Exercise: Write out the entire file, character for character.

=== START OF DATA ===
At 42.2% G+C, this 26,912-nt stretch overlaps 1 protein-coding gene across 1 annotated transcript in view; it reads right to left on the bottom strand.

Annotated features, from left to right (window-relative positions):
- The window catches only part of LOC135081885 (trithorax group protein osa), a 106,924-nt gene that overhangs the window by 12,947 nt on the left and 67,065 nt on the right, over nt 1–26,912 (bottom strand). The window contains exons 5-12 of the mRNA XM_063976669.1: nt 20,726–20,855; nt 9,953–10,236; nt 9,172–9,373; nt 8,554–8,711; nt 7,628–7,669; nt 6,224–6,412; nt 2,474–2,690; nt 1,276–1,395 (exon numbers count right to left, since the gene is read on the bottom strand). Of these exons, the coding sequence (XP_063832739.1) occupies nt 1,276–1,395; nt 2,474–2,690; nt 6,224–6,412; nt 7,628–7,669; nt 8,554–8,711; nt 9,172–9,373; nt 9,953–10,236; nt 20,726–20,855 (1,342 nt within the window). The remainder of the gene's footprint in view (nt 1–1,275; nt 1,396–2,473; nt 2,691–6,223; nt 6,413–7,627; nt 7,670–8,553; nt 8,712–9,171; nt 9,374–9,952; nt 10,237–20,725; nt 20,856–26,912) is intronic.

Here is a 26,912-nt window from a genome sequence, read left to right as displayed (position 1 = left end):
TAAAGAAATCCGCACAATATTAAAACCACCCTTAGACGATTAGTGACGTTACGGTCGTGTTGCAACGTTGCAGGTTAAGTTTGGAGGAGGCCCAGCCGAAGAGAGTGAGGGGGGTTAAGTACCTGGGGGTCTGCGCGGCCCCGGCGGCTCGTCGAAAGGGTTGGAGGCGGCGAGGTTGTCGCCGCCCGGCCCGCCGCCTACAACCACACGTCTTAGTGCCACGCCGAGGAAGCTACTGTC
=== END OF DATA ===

At 42.2% G+C, this 26,912-nt stretch overlaps 1 protein-coding gene across 1 annotated transcript in view; it reads right to left on the bottom strand.

Annotated features, from left to right (window-relative positions):
- The window catches only part of LOC135081885 (trithorax group protein osa), a 106,924-nt gene that overhangs the window by 12,947 nt on the left and 67,065 nt on the right, over nt 1–26,912 (bottom strand). The window contains exons 5-12 of the mRNA XM_063976669.1: nt 20,726–20,855; nt 9,953–10,236; nt 9,172–9,373; nt 8,554–8,711; nt 7,628–7,669; nt 6,224–6,412; nt 2,474–2,690; nt 1,276–1,395 (exon numbers count right to left, since the gene is read on the bottom strand). Of these exons, the coding sequence (XP_063832739.1) occupies nt 1,276–1,395; nt 2,474–2,690; nt 6,224–6,412; nt 7,628–7,669; nt 8,554–8,711; nt 9,172–9,373; nt 9,953–10,236; nt 20,726–20,855 (1,342 nt within the window). The remainder of the gene's footprint in view (nt 1–1,275; nt 1,396–2,473; nt 2,691–6,223; nt 6,413–7,627; nt 7,670–8,553; nt 8,712–9,171; nt 9,374–9,952; nt 10,237–20,725; nt 20,856–26,912) is intronic.

Here is a 26,912-nt window from a genome sequence, read left to right as displayed (position 1 = left end):
TAAAGAAATCCGCACAATATTAAAACCACCCTTAGACGATTAGTGACGTTACGGTCGTGTTGCAACGTTGCAGGTTAAGTTTGGAGGAGGCCCAGCCGAAGAGAGTGAGGGGGGTTAAGTACCTGGGGGTCTGCGCGGCCCCGGCGGCTCGTCGAAAGGGTTGGAGGCGGCGAGGTTGTCGCCGCCCGGCCCGCCGCCTACAACCACACGTCTTAGTGCCACGCCGAGGAAGCTACTGTC